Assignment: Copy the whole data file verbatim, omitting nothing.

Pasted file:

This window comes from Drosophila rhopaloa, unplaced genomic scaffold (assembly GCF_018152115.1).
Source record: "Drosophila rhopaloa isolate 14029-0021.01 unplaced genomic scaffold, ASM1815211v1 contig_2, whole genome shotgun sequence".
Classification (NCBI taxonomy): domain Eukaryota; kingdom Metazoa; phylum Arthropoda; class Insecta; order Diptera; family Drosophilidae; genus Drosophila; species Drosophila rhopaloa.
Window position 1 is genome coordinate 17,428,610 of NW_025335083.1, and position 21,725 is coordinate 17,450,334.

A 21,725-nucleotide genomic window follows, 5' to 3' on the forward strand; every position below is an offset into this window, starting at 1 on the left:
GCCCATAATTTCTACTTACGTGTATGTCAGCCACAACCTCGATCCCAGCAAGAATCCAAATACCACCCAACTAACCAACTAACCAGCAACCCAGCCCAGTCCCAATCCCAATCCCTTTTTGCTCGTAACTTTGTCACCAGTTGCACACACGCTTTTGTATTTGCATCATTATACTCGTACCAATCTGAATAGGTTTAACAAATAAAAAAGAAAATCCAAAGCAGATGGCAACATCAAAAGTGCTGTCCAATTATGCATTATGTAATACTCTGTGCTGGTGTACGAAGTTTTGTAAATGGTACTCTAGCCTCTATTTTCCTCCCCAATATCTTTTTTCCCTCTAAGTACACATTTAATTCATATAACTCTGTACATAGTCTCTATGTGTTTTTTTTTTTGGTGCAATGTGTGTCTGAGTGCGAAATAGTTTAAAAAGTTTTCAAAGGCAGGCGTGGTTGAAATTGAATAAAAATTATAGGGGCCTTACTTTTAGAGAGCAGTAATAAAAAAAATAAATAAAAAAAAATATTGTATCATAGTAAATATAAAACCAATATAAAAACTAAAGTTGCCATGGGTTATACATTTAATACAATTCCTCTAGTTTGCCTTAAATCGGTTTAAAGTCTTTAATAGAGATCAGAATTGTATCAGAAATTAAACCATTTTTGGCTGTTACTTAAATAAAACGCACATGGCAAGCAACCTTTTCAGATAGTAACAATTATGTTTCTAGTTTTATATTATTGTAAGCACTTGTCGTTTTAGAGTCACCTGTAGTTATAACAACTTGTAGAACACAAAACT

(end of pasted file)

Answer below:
This window comes from Drosophila rhopaloa, unplaced genomic scaffold (assembly GCF_018152115.1).
Source record: "Drosophila rhopaloa isolate 14029-0021.01 unplaced genomic scaffold, ASM1815211v1 contig_2, whole genome shotgun sequence".
Classification (NCBI taxonomy): domain Eukaryota; kingdom Metazoa; phylum Arthropoda; class Insecta; order Diptera; family Drosophilidae; genus Drosophila; species Drosophila rhopaloa.
Window position 1 is genome coordinate 17,428,610 of NW_025335083.1, and position 21,725 is coordinate 17,450,334.

A 21,725-nucleotide genomic window follows, 5' to 3' on the forward strand; every position below is an offset into this window, starting at 1 on the left:
GCCCATAATTTCTACTTACGTGTATGTCAGCCACAACCTCGATCCCAGCAAGAATCCAAATACCACCCAACTAACCAACTAACCAGCAACCCAGCCCAGTCCCAATCCCAATCCCTTTTTGCTCGTAACTTTGTCACCAGTTGCACACACGCTTTTGTATTTGCATCATTATACTCGTACCAATCTGAATAGGTTTAACAAATAAAAAAGAAAATCCAAAGCAGATGGCAACATCAAAAGTGCTGTCCAATTATGCATTATGTAATACTCTGTGCTGGTGTACGAAGTTTTGTAAATGGTACTCTAGCCTCTATTTTCCTCCCCAATATCTTTTTTCCCTCTAAGTACACATTTAATTCATATAACTCTGTACATAGTCTCTATGTGTTTTTTTTTTTGGTGCAATGTGTGTCTGAGTGCGAAATAGTTTAAAAAGTTTTCAAAGGCAGGCGTGGTTGAAATTGAATAAAAATTATAGGGGCCTTACTTTTAGAGAGCAGTAATAAAAAAAATAAATAAAAAAAAATATTGTATCATAGTAAATATAAAACCAATATAAAAACTAAAGTTGCCATGGGTTATACATTTAATACAATTCCTCTAGTTTGCCTTAAATCGGTTTAAAGTCTTTAATAGAGATCAGAATTGTATCAGAAATTAAACCATTTTTGGCTGTTACTTAAATAAAACGCACATGGCAAGCAACCTTTTCAGATAGTAACAATTATGTTTCTAGTTTTATATTATTGTAAGCACTTGTCGTTTTAGAGTCACCTGTAGTTATAACAACTTGTAGAACACAAAACT